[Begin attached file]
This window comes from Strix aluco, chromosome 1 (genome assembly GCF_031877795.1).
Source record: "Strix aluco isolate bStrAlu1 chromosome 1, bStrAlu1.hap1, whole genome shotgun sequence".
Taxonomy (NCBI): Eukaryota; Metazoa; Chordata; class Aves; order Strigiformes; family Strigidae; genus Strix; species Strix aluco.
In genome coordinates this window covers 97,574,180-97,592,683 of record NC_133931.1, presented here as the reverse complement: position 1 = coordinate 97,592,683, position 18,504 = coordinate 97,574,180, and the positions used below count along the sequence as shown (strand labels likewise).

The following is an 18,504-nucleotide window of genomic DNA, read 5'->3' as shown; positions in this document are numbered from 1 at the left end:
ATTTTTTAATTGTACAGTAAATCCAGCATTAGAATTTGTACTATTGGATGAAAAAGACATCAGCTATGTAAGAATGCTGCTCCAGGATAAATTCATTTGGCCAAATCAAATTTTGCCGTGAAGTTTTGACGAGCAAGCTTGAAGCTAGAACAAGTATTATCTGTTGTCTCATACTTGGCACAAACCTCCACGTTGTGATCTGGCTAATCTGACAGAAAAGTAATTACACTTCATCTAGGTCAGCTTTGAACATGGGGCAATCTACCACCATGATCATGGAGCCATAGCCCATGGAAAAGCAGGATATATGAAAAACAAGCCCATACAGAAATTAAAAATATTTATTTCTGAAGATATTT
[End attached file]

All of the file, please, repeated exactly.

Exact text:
This window comes from Strix aluco, chromosome 1 (genome assembly GCF_031877795.1).
Source record: "Strix aluco isolate bStrAlu1 chromosome 1, bStrAlu1.hap1, whole genome shotgun sequence".
Taxonomy (NCBI): Eukaryota; Metazoa; Chordata; class Aves; order Strigiformes; family Strigidae; genus Strix; species Strix aluco.
In genome coordinates this window covers 97,574,180-97,592,683 of record NC_133931.1, presented here as the reverse complement: position 1 = coordinate 97,592,683, position 18,504 = coordinate 97,574,180, and the positions used below count along the sequence as shown (strand labels likewise).

The following is an 18,504-nucleotide window of genomic DNA, read 5'->3' as shown; positions in this document are numbered from 1 at the left end:
ATTTTTTAATTGTACAGTAAATCCAGCATTAGAATTTGTACTATTGGATGAAAAAGACATCAGCTATGTAAGAATGCTGCTCCAGGATAAATTCATTTGGCCAAATCAAATTTTGCCGTGAAGTTTTGACGAGCAAGCTTGAAGCTAGAACAAGTATTATCTGTTGTCTCATACTTGGCACAAACCTCCACGTTGTGATCTGGCTAATCTGACAGAAAAGTAATTACACTTCATCTAGGTCAGCTTTGAACATGGGGCAATCTACCACCATGATCATGGAGCCATAGCCCATGGAAAAGCAGGATATATGAAAAACAAGCCCATACAGAAATTAAAAATATTTATTTCTGAAGATATTT